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Red Rocks Marsh is a coastal reserve covering 10 acres (4 hectares) of sand dunes, reedbeds and marsh. The reedbed is important for many species of wintering birds and the open pools support the rare natterjack toad. The reserve lies within the Red Rocks SSSI (Site of Special Scientific Interest).


The reserve consists of two dune ridges and a reed bed. A large new saltmarsh and new sand dune ridge are developing to seaward. The dominant grass of the dunes on the reserve is marram grass with other dune plants such as sea milkwort growing amongst it. The reedbed is dominated with common reed though there are considerable areas of sea club-rush. At the rear of the reedbed, various species of horsetails flourish. Throughout the reedbed there are scattered trees consisting of alder and willow. The margins of the reedbed are the most botanically rich part of the reserve. Over 50 species of flowering plant have been recorded including parsley piert, quaking grass, Danish scurvey grass, wild asparagus and various orchid species.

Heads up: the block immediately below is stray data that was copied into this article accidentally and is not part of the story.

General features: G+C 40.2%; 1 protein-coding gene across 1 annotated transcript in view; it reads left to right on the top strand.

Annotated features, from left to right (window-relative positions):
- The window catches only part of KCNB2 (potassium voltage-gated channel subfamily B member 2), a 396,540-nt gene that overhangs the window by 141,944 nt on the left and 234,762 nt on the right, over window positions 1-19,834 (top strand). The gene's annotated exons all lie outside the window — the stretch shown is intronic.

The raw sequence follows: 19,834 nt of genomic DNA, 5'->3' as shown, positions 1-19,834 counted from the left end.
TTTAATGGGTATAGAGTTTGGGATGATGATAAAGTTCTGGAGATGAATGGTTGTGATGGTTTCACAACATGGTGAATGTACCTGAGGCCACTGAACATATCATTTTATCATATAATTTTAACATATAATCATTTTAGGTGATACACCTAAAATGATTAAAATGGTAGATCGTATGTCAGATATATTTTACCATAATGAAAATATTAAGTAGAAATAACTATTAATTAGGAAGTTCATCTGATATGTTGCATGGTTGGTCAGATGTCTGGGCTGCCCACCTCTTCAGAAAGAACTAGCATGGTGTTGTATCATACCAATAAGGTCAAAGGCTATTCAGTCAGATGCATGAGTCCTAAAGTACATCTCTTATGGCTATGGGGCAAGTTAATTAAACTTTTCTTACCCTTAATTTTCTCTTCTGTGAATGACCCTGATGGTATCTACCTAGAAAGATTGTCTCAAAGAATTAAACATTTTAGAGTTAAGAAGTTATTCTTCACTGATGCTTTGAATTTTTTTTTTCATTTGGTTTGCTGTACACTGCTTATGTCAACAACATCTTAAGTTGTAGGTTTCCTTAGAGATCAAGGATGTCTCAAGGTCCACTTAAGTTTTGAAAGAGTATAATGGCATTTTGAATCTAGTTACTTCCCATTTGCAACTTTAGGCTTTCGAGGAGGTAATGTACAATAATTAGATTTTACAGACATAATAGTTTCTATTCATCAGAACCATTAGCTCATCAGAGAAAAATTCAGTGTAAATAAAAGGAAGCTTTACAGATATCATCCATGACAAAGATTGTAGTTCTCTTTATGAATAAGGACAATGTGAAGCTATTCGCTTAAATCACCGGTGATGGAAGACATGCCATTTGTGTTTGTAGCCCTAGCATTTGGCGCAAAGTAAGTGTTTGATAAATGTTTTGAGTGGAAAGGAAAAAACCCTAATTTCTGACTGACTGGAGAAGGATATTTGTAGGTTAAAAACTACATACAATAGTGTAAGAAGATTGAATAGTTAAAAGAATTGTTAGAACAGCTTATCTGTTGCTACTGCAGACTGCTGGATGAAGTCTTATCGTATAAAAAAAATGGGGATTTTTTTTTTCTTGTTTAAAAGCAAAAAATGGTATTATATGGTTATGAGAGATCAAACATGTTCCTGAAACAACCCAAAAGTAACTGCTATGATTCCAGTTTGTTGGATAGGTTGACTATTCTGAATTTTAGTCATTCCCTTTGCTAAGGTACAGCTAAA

The only breeding colony of natterjack toads in Wirral are found at Red Rocks. This species is extremely limited in Britain and is protected by the 1975 Wild Creatures and Wild Plants Act. The reserve also has a rich invertebrate fauna which has been studied. The reedbed is often utilised by birds during passage for shelter.

Open To The Public

Access from Stanley Road, Hoylake or by walking along beach from West Kirby. Please keep to the foreshore and marked paths. Do not enter reedbed.

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